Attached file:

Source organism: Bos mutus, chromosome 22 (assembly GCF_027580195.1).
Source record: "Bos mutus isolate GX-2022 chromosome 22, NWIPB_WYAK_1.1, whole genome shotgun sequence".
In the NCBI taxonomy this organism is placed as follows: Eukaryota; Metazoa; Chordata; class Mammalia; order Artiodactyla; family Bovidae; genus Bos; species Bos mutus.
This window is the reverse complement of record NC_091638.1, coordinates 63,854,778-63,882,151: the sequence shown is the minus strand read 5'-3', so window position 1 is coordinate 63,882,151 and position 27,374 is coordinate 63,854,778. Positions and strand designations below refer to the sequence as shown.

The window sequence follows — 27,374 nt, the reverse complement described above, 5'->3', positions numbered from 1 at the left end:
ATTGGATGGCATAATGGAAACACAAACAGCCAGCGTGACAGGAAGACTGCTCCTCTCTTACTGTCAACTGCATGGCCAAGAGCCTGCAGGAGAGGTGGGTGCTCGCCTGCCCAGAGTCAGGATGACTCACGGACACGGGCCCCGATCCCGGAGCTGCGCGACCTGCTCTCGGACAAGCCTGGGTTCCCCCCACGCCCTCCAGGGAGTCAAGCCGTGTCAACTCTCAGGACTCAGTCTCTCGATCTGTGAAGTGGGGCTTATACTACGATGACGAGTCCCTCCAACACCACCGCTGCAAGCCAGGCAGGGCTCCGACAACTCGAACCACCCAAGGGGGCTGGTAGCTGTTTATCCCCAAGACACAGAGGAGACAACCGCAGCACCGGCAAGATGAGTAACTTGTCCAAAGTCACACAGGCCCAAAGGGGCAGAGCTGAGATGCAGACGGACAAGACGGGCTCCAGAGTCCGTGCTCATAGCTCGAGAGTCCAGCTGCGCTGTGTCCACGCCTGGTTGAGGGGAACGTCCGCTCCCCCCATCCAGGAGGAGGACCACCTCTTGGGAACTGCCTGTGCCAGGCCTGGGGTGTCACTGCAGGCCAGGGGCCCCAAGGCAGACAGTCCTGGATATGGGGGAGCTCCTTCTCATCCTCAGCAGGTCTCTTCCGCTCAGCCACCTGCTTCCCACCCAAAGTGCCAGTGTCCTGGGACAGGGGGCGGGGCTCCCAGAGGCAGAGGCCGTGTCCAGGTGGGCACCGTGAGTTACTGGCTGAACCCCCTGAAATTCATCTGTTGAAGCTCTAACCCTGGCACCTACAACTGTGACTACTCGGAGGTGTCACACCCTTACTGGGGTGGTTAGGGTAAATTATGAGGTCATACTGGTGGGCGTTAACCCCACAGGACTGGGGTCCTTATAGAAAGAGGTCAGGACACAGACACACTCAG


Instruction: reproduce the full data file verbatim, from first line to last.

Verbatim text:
Source organism: Bos mutus, chromosome 22 (assembly GCF_027580195.1).
Source record: "Bos mutus isolate GX-2022 chromosome 22, NWIPB_WYAK_1.1, whole genome shotgun sequence".
In the NCBI taxonomy this organism is placed as follows: Eukaryota; Metazoa; Chordata; class Mammalia; order Artiodactyla; family Bovidae; genus Bos; species Bos mutus.
This window is the reverse complement of record NC_091638.1, coordinates 63,854,778-63,882,151: the sequence shown is the minus strand read 5'-3', so window position 1 is coordinate 63,882,151 and position 27,374 is coordinate 63,854,778. Positions and strand designations below refer to the sequence as shown.

The window sequence follows — 27,374 nt, the reverse complement described above, 5'->3', positions numbered from 1 at the left end:
ATTGGATGGCATAATGGAAACACAAACAGCCAGCGTGACAGGAAGACTGCTCCTCTCTTACTGTCAACTGCATGGCCAAGAGCCTGCAGGAGAGGTGGGTGCTCGCCTGCCCAGAGTCAGGATGACTCACGGACACGGGCCCCGATCCCGGAGCTGCGCGACCTGCTCTCGGACAAGCCTGGGTTCCCCCCACGCCCTCCAGGGAGTCAAGCCGTGTCAACTCTCAGGACTCAGTCTCTCGATCTGTGAAGTGGGGCTTATACTACGATGACGAGTCCCTCCAACACCACCGCTGCAAGCCAGGCAGGGCTCCGACAACTCGAACCACCCAAGGGGGCTGGTAGCTGTTTATCCCCAAGACACAGAGGAGACAACCGCAGCACCGGCAAGATGAGTAACTTGTCCAAAGTCACACAGGCCCAAAGGGGCAGAGCTGAGATGCAGACGGACAAGACGGGCTCCAGAGTCCGTGCTCATAGCTCGAGAGTCCAGCTGCGCTGTGTCCACGCCTGGTTGAGGGGAACGTCCGCTCCCCCCATCCAGGAGGAGGACCACCTCTTGGGAACTGCCTGTGCCAGGCCTGGGGTGTCACTGCAGGCCAGGGGCCCCAAGGCAGACAGTCCTGGATATGGGGGAGCTCCTTCTCATCCTCAGCAGGTCTCTTCCGCTCAGCCACCTGCTTCCCACCCAAAGTGCCAGTGTCCTGGGACAGGGGGCGGGGCTCCCAGAGGCAGAGGCCGTGTCCAGGTGGGCACCGTGAGTTACTGGCTGAACCCCCTGAAATTCATCTGTTGAAGCTCTAACCCTGGCACCTACAACTGTGACTACTCGGAGGTGTCACACCCTTACTGGGGTGGTTAGGGTAAATTATGAGGTCATACTGGTGGGCGTTAACCCCACAGGACTGGGGTCCTTATAGAAAGAGGTCAGGACACAGACACACTCAG